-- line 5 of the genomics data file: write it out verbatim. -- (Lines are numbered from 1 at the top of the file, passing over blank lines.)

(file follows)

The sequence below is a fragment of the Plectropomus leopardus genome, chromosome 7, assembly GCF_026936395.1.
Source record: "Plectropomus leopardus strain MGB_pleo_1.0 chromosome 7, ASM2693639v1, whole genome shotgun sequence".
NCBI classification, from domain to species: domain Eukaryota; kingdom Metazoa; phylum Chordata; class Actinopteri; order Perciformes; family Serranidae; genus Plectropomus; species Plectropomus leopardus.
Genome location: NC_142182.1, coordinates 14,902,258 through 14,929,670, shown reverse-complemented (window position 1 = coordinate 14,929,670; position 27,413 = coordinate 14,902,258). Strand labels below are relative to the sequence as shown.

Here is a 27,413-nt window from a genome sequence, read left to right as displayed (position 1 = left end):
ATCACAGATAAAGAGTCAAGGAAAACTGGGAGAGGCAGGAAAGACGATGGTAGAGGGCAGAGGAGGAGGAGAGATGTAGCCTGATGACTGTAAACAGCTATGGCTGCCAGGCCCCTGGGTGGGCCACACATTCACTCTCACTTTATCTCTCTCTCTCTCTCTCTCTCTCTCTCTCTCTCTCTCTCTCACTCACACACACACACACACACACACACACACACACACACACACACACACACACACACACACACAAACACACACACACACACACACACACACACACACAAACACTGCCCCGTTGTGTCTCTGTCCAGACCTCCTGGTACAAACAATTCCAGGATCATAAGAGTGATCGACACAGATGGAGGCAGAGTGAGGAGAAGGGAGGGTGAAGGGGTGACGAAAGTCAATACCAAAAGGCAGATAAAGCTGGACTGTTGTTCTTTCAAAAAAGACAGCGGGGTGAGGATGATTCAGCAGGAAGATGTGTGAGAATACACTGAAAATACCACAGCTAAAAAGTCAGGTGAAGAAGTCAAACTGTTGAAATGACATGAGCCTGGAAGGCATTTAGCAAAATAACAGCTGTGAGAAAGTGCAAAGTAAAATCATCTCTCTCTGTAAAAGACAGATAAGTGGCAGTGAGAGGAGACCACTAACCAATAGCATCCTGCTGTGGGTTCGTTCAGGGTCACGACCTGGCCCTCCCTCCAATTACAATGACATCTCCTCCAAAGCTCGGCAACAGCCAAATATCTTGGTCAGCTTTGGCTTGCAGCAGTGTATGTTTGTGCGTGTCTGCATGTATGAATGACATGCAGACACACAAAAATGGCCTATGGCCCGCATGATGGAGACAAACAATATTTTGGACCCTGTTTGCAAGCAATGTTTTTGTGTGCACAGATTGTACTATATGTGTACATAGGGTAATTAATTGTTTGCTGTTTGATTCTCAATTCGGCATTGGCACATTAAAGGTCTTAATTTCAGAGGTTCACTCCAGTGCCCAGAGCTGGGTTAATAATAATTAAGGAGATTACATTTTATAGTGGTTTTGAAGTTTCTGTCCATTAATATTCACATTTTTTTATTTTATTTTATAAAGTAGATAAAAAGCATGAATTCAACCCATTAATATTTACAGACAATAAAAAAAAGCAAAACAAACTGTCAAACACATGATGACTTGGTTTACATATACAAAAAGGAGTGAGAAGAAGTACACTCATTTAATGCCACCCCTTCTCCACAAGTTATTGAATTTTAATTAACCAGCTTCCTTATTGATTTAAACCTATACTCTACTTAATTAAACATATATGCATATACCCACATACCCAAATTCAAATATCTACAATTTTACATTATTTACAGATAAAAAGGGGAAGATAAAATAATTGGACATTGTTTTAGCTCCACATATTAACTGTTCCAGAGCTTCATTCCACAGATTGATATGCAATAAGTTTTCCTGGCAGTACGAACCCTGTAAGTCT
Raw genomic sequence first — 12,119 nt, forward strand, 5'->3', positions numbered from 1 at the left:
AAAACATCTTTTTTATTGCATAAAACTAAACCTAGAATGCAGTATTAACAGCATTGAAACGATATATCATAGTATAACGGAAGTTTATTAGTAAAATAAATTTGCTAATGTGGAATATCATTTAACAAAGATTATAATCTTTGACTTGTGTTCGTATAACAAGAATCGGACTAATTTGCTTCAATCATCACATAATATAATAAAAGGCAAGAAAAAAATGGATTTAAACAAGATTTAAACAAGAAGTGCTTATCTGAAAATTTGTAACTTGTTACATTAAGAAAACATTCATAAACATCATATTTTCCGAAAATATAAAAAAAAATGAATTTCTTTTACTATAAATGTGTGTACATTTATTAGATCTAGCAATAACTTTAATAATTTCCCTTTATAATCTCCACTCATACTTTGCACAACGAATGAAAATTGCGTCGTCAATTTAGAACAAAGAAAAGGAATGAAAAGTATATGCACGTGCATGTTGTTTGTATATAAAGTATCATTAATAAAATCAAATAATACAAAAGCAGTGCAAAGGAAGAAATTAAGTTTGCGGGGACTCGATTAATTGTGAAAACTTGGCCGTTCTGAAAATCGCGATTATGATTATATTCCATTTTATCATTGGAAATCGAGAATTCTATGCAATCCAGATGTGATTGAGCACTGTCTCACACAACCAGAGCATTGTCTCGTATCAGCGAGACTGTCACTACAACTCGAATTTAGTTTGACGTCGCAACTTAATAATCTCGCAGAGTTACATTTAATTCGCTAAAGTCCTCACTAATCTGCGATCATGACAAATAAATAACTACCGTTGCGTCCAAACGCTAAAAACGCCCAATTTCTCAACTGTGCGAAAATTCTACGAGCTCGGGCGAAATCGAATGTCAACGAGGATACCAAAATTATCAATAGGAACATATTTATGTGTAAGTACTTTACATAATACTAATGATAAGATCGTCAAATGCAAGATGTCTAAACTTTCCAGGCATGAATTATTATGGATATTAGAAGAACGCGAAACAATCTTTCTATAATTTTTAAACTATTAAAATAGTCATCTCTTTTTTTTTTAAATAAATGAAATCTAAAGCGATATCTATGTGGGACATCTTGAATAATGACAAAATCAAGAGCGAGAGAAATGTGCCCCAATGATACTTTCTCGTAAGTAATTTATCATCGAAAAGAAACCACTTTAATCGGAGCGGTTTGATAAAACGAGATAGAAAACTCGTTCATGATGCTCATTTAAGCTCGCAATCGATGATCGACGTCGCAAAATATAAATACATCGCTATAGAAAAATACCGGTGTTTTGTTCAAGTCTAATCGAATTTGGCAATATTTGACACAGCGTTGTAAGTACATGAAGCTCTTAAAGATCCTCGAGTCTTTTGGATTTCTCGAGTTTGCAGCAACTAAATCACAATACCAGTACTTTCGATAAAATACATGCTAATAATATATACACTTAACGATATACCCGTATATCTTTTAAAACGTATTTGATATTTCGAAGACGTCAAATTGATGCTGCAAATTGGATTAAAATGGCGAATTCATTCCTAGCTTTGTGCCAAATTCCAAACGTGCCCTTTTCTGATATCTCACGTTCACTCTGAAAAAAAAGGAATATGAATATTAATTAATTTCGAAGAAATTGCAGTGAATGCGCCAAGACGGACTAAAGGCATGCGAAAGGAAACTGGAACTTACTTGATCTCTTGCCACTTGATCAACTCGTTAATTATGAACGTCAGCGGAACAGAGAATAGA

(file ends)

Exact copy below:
Here is a 27,413-nt window from a genome sequence, read left to right as displayed (position 1 = left end):